Where are they now?: Darragh O'Mahony (Former rugby player)
Published 16/01/2011 | 05:00
Former Ireland international winger Darragh O'Mahony was one of the first Irish players to come through the professional rugby system. He finished off his rugby career with Cork side Dolphin in 2006 and picked up his banking career where he'd parked it almost a decade before with Allied Irish Bank.
"Getting back into the working world was very difficult; it took a while to adjust to civilian life again. It was probably 12-18 months before I was back to normal," says O'Mahony.
"I was blessed that when I started playing it was still the amateur era. I had no choice but to attend university and go out and get a job when I'd finished. It stood to me coming out the other side of my career.
"I fear for the kids coming through now. It's going a little like football, they might not have too many options when it all ends and rugby is very harsh -- you are one injury away from having nothing."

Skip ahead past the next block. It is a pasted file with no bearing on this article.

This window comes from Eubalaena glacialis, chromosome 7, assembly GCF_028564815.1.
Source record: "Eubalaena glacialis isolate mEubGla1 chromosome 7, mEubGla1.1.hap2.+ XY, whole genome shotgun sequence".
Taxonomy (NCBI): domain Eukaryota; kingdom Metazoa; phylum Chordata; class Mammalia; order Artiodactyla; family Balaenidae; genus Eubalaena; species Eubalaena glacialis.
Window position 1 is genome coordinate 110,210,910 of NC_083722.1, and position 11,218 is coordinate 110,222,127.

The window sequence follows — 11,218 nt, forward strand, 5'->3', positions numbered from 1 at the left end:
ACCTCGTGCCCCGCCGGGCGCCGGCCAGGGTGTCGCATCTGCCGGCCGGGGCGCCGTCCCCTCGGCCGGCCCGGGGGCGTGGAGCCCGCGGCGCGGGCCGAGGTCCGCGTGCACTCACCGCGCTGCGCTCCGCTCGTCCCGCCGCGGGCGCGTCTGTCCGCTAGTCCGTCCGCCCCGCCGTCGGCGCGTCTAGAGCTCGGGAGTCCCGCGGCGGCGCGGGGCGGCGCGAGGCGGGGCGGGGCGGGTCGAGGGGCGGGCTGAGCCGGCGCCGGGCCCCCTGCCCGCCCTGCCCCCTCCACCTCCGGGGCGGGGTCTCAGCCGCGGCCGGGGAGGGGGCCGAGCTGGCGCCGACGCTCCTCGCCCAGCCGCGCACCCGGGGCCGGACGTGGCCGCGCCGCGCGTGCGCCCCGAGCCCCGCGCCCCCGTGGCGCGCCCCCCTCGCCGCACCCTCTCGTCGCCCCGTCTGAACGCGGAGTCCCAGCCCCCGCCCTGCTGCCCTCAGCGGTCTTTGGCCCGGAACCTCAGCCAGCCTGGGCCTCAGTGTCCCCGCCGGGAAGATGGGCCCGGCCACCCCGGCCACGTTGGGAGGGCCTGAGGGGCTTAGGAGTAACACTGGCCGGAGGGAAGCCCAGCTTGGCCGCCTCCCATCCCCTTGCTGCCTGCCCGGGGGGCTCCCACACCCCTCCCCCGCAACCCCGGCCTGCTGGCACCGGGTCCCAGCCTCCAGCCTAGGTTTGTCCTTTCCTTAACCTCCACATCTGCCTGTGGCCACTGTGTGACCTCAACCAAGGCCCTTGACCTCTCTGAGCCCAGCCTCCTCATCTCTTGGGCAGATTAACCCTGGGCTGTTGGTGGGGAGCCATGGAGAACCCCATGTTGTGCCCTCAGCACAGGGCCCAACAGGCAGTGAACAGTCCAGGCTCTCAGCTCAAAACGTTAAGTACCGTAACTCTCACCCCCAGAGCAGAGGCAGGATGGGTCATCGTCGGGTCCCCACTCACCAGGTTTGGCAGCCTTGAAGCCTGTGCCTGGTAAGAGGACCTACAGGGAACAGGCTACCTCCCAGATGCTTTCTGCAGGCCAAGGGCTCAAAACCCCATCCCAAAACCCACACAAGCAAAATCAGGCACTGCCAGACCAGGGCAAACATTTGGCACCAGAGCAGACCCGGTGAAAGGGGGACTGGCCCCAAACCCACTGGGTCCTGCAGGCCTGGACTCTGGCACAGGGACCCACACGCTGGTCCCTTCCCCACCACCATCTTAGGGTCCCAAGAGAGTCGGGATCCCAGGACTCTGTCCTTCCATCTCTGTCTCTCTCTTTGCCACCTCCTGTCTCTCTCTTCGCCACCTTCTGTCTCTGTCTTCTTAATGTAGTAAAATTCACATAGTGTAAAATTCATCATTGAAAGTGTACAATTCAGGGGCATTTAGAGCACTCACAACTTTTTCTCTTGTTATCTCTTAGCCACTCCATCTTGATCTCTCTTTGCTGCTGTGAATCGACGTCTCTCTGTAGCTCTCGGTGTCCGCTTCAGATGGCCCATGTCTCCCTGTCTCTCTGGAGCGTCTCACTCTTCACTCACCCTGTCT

O'Mahony's rugby career saw him play in Ireland and England, most notably with Leinster, Munster, Bedford Blues and Saracens.
"Playing for teams like Leinster and Saracens were two very different experiences. With Leinster, it was amateur and I felt that you were part of something, regardless of whether you were picked or not.
"Whereas in Saracens, it's a far more clinical exercise; if you are producing and you're in the team, you're part of the club but as soon as you stop you find yourself out on your ear fairly quickly.
"In Saracens, it was a professional game and I was aware that I was there to do a job. If I didn't do that, there was no sense of loyalty. During my time in Ireland I always felt like that element was there. It gave Irish sides the edge to go the extra yard when their backs were to the wall."
O'Mahony went on to earn four caps for Ireland, making his debut against Italy in Treviso in 1995. His greatest memories are playing for Ireland in the 1995 World Cup and getting head-hunted to play for Saracens. He retired from the professional game in 2004 at 31 years of age.
The Cork man now manages the Wembley branch of Allied Irish Bank in London and goes to as many Saracens games as he can.
But yesterday's match didn't divide his loyalties. Leinster had everything to play for and he was on their side 100 per cent.
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